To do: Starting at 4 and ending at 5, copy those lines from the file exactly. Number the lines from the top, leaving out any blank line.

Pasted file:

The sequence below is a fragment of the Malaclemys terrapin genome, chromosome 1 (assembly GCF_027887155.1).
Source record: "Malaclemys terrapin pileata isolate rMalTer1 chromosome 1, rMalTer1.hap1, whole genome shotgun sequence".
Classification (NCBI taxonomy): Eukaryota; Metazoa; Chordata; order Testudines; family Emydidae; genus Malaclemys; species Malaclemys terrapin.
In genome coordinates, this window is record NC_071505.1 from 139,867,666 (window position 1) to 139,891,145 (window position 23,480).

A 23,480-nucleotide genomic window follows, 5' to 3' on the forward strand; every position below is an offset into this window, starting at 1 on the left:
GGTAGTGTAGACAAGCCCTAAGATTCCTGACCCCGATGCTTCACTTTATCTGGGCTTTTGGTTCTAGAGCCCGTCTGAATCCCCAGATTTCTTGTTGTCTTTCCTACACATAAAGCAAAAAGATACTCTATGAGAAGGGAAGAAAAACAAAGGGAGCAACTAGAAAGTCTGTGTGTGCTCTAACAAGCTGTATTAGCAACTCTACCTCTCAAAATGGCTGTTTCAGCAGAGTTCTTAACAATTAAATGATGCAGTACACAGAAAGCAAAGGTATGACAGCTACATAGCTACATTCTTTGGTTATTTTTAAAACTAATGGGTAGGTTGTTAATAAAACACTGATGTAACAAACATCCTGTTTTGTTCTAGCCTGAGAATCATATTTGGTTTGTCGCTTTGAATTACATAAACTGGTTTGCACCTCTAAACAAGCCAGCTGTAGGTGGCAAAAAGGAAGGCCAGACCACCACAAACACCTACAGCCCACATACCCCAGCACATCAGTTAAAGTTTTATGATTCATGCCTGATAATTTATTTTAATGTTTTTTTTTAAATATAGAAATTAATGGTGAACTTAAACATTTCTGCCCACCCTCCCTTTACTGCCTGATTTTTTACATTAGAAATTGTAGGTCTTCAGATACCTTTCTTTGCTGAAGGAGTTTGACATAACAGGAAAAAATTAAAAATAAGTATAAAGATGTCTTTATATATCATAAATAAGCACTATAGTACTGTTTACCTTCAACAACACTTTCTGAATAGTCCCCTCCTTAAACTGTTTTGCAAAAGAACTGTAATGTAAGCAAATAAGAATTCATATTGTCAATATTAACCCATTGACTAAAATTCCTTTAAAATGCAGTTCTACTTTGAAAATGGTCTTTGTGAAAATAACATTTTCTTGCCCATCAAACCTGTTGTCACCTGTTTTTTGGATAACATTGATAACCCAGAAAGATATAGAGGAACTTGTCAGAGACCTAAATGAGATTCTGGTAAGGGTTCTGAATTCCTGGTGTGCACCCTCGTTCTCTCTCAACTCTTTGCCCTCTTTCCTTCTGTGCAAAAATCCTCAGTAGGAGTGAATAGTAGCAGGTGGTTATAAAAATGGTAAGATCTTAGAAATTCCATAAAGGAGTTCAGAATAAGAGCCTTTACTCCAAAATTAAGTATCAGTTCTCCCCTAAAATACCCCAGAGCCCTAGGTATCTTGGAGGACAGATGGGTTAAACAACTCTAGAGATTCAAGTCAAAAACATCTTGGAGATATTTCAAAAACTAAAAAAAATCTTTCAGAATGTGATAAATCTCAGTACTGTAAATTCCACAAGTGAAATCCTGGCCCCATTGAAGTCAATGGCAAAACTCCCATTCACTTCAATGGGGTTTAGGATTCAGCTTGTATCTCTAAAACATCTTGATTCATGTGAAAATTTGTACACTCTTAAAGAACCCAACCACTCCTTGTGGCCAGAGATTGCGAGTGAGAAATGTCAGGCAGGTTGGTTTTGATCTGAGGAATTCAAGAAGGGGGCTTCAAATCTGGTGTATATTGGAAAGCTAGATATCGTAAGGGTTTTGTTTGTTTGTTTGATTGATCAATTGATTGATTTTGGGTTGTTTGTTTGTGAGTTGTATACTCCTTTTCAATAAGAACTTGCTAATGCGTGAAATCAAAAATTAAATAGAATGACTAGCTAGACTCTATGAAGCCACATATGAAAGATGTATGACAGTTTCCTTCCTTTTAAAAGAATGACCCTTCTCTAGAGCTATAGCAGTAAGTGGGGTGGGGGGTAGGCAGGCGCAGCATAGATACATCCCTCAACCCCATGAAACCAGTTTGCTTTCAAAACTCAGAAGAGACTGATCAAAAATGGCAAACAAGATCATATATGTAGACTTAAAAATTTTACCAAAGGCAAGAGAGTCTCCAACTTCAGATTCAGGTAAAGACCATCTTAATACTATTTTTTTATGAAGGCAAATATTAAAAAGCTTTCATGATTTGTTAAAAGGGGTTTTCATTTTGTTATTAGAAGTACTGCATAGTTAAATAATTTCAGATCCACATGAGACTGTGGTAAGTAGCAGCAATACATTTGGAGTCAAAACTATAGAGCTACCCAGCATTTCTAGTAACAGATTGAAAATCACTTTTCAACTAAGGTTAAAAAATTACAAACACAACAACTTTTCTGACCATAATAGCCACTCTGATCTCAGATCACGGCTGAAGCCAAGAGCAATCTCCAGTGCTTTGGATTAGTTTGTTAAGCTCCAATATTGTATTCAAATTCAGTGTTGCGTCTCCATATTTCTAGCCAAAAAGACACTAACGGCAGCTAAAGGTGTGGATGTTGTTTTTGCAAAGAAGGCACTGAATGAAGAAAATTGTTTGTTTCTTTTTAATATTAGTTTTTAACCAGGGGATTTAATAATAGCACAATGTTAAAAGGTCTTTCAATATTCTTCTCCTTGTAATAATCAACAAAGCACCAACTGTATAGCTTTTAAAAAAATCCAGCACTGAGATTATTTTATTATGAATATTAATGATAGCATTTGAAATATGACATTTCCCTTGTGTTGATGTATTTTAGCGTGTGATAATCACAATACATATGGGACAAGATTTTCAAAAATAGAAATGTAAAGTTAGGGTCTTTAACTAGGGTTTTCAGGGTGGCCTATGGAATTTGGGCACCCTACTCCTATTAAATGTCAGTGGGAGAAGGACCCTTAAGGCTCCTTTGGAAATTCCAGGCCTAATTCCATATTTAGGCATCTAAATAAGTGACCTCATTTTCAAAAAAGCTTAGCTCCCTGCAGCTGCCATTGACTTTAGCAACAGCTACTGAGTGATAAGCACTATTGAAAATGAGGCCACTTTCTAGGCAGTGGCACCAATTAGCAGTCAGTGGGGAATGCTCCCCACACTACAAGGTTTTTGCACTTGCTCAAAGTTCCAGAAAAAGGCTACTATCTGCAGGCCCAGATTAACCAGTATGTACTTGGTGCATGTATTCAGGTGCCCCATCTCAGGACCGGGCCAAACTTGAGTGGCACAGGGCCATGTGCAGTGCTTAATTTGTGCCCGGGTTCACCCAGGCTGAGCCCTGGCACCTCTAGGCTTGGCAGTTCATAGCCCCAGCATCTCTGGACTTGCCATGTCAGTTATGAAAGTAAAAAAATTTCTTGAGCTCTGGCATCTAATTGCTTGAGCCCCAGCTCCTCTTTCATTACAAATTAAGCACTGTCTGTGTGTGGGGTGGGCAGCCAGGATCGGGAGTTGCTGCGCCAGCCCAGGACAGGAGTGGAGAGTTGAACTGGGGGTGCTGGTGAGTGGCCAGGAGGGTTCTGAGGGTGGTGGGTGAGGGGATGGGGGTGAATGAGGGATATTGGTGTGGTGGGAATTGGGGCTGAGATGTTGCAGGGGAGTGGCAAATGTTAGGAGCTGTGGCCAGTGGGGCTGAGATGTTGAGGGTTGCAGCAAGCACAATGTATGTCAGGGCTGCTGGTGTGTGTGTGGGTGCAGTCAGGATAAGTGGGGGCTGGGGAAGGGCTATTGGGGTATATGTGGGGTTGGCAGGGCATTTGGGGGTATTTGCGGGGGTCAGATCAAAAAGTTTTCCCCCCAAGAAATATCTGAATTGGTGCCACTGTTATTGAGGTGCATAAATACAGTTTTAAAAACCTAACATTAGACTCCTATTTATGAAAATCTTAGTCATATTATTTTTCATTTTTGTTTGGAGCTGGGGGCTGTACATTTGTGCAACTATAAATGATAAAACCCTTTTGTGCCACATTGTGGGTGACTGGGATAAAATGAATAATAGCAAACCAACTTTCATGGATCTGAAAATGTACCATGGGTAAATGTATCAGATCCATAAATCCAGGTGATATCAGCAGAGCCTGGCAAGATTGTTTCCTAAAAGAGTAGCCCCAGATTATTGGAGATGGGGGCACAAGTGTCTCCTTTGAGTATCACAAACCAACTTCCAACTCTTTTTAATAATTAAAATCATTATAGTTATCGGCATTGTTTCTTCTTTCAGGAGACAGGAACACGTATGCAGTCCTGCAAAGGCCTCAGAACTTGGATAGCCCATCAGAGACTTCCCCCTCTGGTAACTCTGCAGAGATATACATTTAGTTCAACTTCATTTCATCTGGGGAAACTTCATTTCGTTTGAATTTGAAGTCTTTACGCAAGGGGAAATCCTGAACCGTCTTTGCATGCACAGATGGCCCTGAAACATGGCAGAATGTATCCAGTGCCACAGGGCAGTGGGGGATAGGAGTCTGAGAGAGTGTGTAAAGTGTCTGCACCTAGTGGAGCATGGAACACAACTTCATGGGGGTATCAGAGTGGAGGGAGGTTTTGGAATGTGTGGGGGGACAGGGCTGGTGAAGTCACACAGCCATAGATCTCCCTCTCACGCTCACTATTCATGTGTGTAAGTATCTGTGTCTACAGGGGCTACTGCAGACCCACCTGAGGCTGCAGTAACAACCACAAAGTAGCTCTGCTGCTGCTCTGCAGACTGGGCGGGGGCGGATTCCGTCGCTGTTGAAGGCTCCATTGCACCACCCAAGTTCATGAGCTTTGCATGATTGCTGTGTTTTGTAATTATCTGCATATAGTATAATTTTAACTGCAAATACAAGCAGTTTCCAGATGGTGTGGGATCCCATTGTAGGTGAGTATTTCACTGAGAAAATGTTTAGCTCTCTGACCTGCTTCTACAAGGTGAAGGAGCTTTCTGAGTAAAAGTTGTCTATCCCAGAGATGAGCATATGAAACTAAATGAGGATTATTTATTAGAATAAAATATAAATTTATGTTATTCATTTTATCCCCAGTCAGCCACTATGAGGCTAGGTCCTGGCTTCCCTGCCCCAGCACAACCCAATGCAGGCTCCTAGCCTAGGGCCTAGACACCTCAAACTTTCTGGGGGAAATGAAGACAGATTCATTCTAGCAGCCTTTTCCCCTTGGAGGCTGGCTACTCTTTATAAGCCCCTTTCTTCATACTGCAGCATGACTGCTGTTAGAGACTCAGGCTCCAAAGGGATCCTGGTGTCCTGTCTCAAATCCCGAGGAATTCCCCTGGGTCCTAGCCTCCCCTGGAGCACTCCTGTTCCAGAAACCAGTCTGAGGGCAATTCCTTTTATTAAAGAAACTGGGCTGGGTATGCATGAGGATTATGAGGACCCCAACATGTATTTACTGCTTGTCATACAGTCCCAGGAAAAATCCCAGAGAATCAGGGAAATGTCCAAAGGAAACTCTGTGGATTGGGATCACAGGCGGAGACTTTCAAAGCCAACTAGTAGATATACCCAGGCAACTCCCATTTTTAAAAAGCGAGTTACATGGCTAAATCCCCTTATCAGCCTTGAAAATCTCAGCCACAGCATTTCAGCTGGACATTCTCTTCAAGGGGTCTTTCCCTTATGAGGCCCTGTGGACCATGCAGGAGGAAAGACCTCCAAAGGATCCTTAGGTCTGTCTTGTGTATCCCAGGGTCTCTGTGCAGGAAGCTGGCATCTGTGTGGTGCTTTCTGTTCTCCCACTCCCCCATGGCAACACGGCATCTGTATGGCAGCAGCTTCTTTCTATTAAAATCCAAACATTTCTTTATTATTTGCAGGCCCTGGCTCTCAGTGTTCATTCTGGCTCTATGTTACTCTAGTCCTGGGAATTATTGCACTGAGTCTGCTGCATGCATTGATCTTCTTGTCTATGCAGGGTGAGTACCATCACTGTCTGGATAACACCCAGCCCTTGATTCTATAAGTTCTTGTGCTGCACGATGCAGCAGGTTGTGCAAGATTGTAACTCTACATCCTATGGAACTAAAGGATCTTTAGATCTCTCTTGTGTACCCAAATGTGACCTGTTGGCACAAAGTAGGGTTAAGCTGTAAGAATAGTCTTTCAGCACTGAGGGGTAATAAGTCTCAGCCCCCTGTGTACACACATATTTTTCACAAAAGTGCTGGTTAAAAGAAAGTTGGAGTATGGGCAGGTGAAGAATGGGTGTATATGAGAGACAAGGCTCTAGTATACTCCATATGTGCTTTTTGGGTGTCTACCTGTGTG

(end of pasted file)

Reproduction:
In genome coordinates, this window is record NC_071505.1 from 139,867,666 (window position 1) to 139,891,145 (window position 23,480).

A 23,480-nucleotide genomic window follows, 5' to 3' on the forward strand; every position below is an offset into this window, starting at 1 on the left: